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Can the Palestinians Seal the Unity Deal?

The reconciliation agreement signed in Gaza on April 23 between Hamas and Fatah, paving the way for an interim unity government and general elections in six months, is the most significant effort to date to reunify the West Bank and Gaza under a single Palestinian state umbrella.   The deal was struck just three days before a scheduled meeting of the PLO’s Central Council on April 26, where there was to be an announcement of planned elections in the West Bank.  Had the citizens of Gaza been excluded from those elections due to the continuing Fatah-Hamas split, it would have been a further serious blow to the Palestinian movement.

The deal was also struck less than a week before the April 29 deadline, set by U.S. Secretary of State John Kerry for either a final status deal between Israel and the Palestinian Authority or at least an agreement to extend the trilateral negotiations for another six to 12 months.  It is obvious that no peace negotiations could ever be concluded without including both the West Bank and Gaza, despite Israel’s objections.

Under the terms of the agreement, as publicly announced by Gaza Hamas leader Ismael Haniyeh, a unity government will be established within five weeks, and a meeting of the PLO executive committee will be convened to give both Hamas and Palestinian Islamic Jihad membership in the organization.

If the unity agreement is finalized in the coming days, another beneficial consequence will be the resumption of the European Union Border Assistance Mission (EUBAM), an agreement signed between the European Union and the Palestinian Authority on November 15, 2005, with the approval of the Israeli government.  The agreement allowed EU monitors to assure open access to Gaza through the Rafah Crossing until it was disbanded with the 2007 Gaza-West Bank split.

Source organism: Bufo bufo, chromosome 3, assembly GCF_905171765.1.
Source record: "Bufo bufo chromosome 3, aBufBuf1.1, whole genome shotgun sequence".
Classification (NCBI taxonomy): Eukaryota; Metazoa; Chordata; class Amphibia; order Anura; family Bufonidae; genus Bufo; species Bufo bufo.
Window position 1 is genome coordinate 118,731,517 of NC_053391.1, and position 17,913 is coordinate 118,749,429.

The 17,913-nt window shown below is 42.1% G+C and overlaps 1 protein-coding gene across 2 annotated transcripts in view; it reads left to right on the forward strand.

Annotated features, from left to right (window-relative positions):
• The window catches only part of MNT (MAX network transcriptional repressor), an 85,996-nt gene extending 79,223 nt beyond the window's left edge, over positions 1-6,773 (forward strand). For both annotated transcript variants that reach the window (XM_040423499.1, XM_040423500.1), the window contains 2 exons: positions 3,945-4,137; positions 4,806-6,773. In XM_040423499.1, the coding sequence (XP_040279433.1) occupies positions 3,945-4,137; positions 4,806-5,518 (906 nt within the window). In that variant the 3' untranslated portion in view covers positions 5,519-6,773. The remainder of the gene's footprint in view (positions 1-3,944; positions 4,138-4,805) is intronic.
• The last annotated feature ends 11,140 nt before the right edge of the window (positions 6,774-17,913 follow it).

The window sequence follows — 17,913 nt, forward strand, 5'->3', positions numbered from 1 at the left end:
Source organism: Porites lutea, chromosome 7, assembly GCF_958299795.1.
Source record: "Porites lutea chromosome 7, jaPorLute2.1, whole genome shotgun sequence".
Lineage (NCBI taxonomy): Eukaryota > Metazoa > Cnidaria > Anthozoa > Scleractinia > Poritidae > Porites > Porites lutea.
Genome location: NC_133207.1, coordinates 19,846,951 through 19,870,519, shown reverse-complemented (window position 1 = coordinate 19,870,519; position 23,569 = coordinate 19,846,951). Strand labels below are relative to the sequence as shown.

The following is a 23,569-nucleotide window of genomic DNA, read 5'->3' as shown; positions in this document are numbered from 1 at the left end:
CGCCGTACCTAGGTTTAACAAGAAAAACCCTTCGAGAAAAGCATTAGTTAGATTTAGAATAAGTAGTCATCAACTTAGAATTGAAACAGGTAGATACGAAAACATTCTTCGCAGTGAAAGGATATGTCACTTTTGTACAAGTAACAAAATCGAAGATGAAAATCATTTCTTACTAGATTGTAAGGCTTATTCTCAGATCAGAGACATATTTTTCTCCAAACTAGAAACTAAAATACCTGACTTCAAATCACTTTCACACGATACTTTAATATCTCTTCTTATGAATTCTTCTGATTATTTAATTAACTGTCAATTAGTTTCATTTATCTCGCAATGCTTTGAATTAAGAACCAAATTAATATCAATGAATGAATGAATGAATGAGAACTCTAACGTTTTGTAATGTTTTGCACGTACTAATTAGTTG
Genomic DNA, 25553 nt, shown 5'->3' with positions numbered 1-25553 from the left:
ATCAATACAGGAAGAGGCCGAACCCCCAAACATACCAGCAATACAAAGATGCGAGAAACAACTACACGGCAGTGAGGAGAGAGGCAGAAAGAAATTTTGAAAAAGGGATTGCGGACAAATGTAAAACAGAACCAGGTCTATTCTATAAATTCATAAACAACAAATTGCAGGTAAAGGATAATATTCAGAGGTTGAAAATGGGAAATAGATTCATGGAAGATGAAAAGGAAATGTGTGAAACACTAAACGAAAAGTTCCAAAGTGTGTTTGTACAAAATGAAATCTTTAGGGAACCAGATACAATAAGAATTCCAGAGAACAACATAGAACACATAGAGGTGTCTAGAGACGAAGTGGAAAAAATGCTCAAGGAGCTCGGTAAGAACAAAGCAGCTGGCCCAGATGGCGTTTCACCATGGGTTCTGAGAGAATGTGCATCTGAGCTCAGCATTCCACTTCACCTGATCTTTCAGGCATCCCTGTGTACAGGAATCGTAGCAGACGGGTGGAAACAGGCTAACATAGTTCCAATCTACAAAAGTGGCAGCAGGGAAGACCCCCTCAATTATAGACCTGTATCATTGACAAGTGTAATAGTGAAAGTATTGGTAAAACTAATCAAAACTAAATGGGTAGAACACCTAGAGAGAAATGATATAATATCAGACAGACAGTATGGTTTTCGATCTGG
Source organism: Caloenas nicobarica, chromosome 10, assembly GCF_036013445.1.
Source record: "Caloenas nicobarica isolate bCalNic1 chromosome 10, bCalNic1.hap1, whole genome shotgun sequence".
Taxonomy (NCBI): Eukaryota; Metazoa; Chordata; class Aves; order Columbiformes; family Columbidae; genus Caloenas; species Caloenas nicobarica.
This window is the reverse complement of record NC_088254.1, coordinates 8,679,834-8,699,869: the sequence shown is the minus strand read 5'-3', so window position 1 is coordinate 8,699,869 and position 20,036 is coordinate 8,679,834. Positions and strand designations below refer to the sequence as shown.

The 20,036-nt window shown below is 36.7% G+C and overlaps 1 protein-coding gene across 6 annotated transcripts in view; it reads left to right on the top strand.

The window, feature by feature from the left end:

The Egyptian government facilitated the unity deal by allowing Hamas leader Mousa Abu Marzouk, the deputy chairman of Hamas’ political bureau, to cross into Gaza on April 21 to participate in the talks.   Abu Marzouk was in Gaza as a representative of Hamas leader Khaled Mashal, who signaled his strong support for the unity deal.  Another key Hamas player in the deal was Nasser al-Shaer, a West Bank Hamas figure who was deputy prime minister in the brief unity government in 2006, and who maintains cordial relations with PA President Mahmoud Abbas.

According to Palestinian sources, it is now possible that PA President Abbas will travel to Doha, Qatar, to meet face-to-face with Khaled Mashal to finalize details of the accord.

While the Obama Administration was not caught totally off guard by the April 23 unity deal, the full implementation of the unity agreement in the next five weeks will be a serious blow to Kerry’s ongoing “Mission Impossible” to keep the Israel-Palestinian negotiations going forward.  While Kerry publicly blamed Israel for deep-sixing the talks by refusing to comply with the scheduled release of Palestinian prisoners and by announcing new settlement block construction in the West Bank, the unity agreement adds a new complexity to Kerry’s diplomatic efforts.

This week, Kerry met on April 24 with a delegation of Israeli and Palestinian business leaders, who formed Break the Impasse, a business group formed at the initiative of the World Economic Forum in Davos, Switzerland.   One of the leaders of the delegation, Palestinian Munib R. Masri, Chairman of the Board of the Palestine Development & Investment Holding Company (PADICO), broke off from the Break the Impasse delegation before they arrived in Washington to fly to Gaza as part of the Fatah delegation to the unity talks.  The group urged Kerry to refrain from denouncing the unity agreement.  BTI is a formidable force in both Israel and Palestine.  Its members, according to the WEF, control 30 percent of the Israeli economy, including some of the country’s most high-tech defense firms.


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